6. Dr. William Beaumont and the Stomach
In 1822, a fur trader on Mackinac Island in Michigan was accidentally shot in the stomach and treated by Dr. William Beaumont. Despite dire predictions, the fur trader survived — but with a hole (fistula) in his stomach that never healed. Recognizing the unique opportunity to observe the digestive process, Beaumont began conducting experiments. Beaumont would tie food to a string, then insert it through the hole in the trader’s stomach. Every few hours, Beaumont would remove the food to observe how it had been digested. Though gruesome, Beaumont’s experiments led to the worldwide acceptance that digestion was a chemical, not a mechanical, process.
7. Hepatitis in Mentally Disabled Children
In the 1950s, Willowbrook State School, a New York state-run institution for mentally handicapped children, began experiencing outbreaks of hepatitis. Due to unsanitary conditions, it was virtually inevitable that these children would contract hepatitis. Dr. Saul Krugman, sent to investigate the outbreak, proposed an experiment that would assist in developing a vaccine. However, the experiment required deliberately infecting children with the disease. Though Krugman’s study was controversial from the start, critics were eventually silenced by the permission letters obtained from each child’s parents. In reality, offering one’s child to the experiment was oftentimes the only way to guarantee admittance into the overcrowded institution.
8. Project QKHILLTOP
In 1954, the CIA developed an experiment called Project QKHILLTOP to study Chinese brainwashing techniques, which they then used to develop new methods of interrogation. Leading the research was Dr. Harold Wolff of Cornell University Medical School. After requesting that the CIA provide him with information on imprisonment, deprivation, humiliation, torture, brainwashing, hypnoses, and more, Wolff’s research team began to formulate a plan through which they would develop secret drugs and various brain damaging procedures. According to a letter he wrote, in order to fully test the effects of the harmful research, Wolff expected the CIA to “make available suitable subjects.”
9. Unit 731
From 1937 to 1945, the imperial Japanese Army developed a covert biological and chemical warfare research experiment called Unit 731. Based in the large city of Harbin, Unit 731 was responsible for some of the most atrocious war crimes in history. Chinese and Russian subjects — men, women, children, infants, the elderly, and pregnant women — were subjected to experiments which included the removal of organs from a live body, amputation for the study of blood loss, germ warfare attacks, and weapons testing. Some prisoners even had their stomachs surgically removed and their esophagus reattached to the intestines. Many of the scientists involved in Unit 731 rose to prominent careers in politics, academia, business, and medicine.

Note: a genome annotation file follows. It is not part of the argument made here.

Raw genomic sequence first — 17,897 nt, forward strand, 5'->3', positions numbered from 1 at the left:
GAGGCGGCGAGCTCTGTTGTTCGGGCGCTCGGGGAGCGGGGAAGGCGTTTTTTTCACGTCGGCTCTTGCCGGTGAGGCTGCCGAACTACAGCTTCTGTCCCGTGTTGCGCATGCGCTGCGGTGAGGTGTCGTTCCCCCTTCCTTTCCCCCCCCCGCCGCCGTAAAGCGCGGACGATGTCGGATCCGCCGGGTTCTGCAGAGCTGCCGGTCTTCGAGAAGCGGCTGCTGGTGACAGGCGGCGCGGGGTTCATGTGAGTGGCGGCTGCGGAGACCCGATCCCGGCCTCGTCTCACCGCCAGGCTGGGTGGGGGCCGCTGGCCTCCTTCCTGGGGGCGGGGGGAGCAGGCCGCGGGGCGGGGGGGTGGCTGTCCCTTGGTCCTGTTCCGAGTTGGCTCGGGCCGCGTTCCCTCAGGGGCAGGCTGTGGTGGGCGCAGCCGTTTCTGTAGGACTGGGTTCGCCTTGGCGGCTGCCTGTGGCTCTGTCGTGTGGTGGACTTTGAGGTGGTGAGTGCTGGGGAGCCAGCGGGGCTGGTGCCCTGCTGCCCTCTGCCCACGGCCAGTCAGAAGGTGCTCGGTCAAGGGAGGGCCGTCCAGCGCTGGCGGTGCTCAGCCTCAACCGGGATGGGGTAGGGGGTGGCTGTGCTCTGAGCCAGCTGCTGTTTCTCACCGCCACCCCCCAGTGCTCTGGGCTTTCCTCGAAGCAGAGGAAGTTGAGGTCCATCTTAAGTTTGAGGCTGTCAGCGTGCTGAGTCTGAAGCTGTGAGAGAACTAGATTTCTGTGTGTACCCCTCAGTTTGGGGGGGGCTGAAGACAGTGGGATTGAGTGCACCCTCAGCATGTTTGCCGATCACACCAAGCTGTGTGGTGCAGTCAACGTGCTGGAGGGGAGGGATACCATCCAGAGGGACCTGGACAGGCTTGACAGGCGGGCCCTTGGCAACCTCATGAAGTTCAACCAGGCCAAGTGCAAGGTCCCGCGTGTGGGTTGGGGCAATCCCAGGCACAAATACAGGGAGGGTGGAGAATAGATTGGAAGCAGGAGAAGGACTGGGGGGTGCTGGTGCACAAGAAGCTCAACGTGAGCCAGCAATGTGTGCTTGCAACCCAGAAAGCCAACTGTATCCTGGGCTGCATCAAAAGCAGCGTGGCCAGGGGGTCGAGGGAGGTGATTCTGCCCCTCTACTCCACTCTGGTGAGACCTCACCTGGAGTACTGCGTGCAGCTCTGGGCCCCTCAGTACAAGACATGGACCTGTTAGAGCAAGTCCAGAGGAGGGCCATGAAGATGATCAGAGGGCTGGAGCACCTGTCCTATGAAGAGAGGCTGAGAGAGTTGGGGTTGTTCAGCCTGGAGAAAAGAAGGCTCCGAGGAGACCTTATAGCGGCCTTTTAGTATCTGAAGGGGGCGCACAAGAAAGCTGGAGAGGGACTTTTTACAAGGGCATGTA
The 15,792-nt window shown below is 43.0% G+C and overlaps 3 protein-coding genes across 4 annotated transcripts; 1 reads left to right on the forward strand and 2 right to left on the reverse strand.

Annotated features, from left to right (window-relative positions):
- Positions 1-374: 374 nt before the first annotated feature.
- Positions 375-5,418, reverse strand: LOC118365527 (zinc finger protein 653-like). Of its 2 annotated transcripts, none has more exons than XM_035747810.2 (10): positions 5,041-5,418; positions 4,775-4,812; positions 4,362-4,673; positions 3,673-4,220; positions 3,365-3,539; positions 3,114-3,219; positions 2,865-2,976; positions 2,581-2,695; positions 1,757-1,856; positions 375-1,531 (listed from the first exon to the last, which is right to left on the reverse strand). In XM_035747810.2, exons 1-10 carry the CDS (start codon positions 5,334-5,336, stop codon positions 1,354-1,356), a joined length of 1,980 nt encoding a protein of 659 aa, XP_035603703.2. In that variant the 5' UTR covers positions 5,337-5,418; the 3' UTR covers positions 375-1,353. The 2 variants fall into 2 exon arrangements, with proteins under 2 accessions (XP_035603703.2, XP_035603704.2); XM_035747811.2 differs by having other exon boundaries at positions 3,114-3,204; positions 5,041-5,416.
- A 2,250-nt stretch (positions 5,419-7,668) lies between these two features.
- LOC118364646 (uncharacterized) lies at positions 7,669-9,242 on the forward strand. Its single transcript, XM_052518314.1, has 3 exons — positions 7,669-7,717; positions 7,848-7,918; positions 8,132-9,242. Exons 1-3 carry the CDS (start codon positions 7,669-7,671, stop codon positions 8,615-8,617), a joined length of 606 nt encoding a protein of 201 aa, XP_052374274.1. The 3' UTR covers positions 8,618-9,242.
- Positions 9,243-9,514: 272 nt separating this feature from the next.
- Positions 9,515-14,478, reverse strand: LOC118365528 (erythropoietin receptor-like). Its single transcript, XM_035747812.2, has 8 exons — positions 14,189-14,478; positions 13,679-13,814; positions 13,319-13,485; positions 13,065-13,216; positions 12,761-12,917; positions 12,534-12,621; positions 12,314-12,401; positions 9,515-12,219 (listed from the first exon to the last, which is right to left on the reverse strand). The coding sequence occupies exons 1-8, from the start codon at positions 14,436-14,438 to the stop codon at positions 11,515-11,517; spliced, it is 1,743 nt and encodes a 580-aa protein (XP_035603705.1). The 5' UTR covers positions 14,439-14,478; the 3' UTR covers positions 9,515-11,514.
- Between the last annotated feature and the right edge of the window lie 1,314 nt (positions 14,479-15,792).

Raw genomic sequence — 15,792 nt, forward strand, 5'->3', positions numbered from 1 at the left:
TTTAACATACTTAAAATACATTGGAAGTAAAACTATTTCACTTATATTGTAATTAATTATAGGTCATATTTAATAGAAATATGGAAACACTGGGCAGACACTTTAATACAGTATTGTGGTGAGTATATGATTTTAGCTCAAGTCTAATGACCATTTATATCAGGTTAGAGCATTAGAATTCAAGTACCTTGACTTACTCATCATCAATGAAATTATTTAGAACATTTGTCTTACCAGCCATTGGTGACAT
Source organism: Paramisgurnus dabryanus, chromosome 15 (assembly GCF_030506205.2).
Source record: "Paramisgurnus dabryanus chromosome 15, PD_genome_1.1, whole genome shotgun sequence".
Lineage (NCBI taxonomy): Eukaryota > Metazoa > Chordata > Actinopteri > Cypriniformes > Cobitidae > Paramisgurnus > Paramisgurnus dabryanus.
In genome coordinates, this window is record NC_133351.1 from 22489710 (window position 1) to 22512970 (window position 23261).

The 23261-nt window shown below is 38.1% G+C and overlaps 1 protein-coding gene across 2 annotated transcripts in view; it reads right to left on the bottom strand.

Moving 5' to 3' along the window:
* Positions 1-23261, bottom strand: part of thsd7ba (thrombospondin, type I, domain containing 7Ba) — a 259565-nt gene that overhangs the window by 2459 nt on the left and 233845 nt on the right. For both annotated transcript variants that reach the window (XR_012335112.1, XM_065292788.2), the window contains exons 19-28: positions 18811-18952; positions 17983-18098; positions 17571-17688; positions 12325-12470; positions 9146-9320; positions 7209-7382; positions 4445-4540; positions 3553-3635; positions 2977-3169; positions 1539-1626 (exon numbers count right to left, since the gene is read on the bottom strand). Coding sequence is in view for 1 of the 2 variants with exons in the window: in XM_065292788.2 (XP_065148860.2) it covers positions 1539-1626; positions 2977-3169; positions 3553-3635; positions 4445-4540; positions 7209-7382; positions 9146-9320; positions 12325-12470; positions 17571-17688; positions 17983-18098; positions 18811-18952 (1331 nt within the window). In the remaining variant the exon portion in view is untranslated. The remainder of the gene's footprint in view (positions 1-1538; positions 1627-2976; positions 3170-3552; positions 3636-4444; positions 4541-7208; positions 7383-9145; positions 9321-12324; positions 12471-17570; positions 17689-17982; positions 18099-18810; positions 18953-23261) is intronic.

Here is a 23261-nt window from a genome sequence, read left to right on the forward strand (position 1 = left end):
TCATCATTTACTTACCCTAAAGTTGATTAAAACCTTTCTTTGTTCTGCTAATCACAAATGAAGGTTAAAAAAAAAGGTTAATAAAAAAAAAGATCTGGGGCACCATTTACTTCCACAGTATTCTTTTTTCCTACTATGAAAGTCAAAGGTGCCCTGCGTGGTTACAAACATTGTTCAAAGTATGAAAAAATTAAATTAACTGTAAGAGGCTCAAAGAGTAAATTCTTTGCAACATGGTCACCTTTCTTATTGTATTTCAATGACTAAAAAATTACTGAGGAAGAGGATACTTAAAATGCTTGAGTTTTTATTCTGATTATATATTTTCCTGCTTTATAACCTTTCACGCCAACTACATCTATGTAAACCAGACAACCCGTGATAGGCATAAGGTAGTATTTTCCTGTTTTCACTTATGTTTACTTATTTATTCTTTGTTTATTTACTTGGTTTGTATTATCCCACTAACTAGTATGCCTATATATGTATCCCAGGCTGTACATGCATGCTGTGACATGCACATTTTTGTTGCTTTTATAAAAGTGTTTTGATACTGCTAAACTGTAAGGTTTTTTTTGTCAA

10. Agent Orange
One of the most infamous candidates for biowarfare was Agent Orange. It was created to be used the Vietnam war by America. However, the horror lies in the fact that it was initially injected into people for “testing” purposes with the help of a very popular American company *coughMonsantocoughcough* While he received funding from the Agent Orange producing Dow Chemical Company, the US Army, and Johnson & Johnson, Dr. Albert Kligman used prisoners as subjects in what was deemed “dermatological research”. Needless to say the injecting of, or exposure to, dioxin is beyond monstrous to voluntarily do to any human. Kligman, though, injected dioxin (a main component of Agent Orange) into the prisoners to study its effects. Kligman was rumored to have injected 468 times the amount he was authorized to. Documentation of that effect has, wisely, not been distributed. The Army oversaw while Kligman continued to test out skin-burning chemicals to (in their words) “learn how the skin protects itself against chronic assault from toxic chemicals, the so-called hardening process” and test out many products whose effects were unknown at the time, but with the intent of figuring that out.
During these proceedings, Kligman was reported to have said: “All I saw before me were acres of skin… It was like a farmer seeing a fertile field for the first time.” Using that analogy, it’s easy to see how he could plow straight through so many human subjects without an ounce of sympathy.
Were you creeped out by the boundaries science breaks for a “higher purpose”? Leave us a comment and let us know what you think.